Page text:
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The FDA’s Mango-Flavored Trolley Problem

(Source: theatlantic.com)

At the heart of the controversial rise of teen vapers is Juul Labs, a California-based company whose exponential growth in recent years has given it a 73 percent market share in the $2.5 billion American e-cigarette market. Like cigarettes, vapes draw their nicotine from tobacco, but instead of lighting up, users get their hit from a liquid sold in both closed pods and refillable tanks, depending on which brand’s system they choose. That liquid is then heated, creating the vapor that gives the product category its name.

Juul has sold millions of its ultra-popular vapes, which use a closed-pod system. The only way to use one is to buy its refills, which have been available both in stores and online. The pods come in tobacco-flavored versions and ones with additives that create sweet or fruity flavors, which have been a particular target of critical ire for their potential appeal to underage vapers. But on Friday, CNBC reported that in response to the FDA’s expected changes, Juul will soon announce plans to voluntarily remove all of its flavored products from most brick-and-mortar stores. It’s unclear if that includes vape and tobacco shops. (The company declined a request for comment.)

Since its 2015 launch, Juul has been an object of particular fascination among teens. At first, the company’s ads had a far brighter, more youthful feel. Now, as an apparent concession to regulators and critics, its ads feature only people over age 35 who have actually quit cigarettes by vaping. Despite the change in advertising demographics, the brand’s small, slender vapes look like flash drives and charge via USB, which makes them ultra-portable and, for teens, easy to conceal from parents and teachers.

Vape juice (its actual name!) contains tobacco derivatives, so its sale is legally restricted to people age 18 and over. Juul’s website verifies a shopper’s age during account creation. According to experts, though, that isn’t enough to keep the product out of teens’ hands. Bonnie Halpern-Felsher, a developmental psychologist and professor of pediatrics at Stanford University, says that teens vapers’ first stop isn’t at stores. “The majority of youth get their products from each other, and second from smoke or vape shops. Youth are not getting them from convenience stores,” she says.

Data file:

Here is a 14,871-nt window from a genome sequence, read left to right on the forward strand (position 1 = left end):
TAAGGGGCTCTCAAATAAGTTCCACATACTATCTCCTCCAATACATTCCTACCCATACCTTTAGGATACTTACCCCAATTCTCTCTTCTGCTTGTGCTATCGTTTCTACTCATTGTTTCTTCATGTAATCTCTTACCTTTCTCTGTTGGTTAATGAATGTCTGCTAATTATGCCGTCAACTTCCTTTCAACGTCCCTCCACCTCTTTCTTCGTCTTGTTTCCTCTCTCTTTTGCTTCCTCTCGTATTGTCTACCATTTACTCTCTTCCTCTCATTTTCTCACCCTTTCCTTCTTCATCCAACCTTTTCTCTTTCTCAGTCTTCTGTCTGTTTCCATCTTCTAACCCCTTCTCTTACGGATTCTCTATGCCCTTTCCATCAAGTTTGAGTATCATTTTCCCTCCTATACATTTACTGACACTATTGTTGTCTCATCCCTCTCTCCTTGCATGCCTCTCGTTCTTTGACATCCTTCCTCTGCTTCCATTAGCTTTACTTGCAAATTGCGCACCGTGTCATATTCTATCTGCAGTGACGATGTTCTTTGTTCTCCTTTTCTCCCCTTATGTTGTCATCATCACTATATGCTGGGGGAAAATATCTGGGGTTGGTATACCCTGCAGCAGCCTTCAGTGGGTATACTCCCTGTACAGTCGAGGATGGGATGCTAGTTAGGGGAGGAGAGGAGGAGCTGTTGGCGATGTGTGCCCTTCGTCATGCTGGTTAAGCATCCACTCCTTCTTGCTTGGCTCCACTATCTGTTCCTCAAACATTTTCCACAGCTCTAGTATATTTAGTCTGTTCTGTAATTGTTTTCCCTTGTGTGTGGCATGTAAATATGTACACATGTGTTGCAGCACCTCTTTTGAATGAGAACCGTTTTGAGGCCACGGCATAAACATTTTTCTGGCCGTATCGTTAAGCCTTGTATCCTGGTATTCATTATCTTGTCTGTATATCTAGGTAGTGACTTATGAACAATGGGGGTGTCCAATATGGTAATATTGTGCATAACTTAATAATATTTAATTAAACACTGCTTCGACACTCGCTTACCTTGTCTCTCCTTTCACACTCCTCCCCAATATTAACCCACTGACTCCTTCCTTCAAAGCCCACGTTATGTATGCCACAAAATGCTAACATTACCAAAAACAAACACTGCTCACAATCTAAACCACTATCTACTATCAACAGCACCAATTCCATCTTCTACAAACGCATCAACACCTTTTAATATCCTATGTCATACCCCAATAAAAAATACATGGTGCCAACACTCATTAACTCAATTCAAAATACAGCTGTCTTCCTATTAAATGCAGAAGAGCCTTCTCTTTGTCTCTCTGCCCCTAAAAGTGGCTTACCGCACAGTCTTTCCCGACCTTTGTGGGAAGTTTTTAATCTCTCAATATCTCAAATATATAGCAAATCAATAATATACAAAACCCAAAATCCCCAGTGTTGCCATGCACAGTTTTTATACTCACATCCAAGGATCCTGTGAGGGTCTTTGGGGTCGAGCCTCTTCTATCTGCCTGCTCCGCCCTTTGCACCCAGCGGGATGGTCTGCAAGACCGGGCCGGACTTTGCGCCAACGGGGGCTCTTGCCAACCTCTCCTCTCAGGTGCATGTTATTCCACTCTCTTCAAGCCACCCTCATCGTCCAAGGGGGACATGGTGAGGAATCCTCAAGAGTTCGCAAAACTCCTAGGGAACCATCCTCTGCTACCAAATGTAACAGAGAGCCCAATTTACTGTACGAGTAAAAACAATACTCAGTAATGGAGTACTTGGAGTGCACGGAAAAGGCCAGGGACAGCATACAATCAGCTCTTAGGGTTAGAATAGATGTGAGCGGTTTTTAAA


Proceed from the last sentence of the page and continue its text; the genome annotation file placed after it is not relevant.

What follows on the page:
Because of the lucrative black market in teen social circles, even if the products are removed from most brick-and-mortar locations, it would only take an enterprising underage teen with a helpful older sibling (or simply an 18-year-old high-school senior) to keep a whole school stocked up on Juul pods. Moreover, Halpern-Felsher says her recent research indicates teens like the mint and menthol options—the ones the FDA will reportedly allow to remain widely available in stores—just as much as the fruitier flavors. “We need to ban flavors across the board, in all areas of sales,” Halpern-Felsher says. “This is a good first step, but it’s not enough.”

More Info: theatlantic.com

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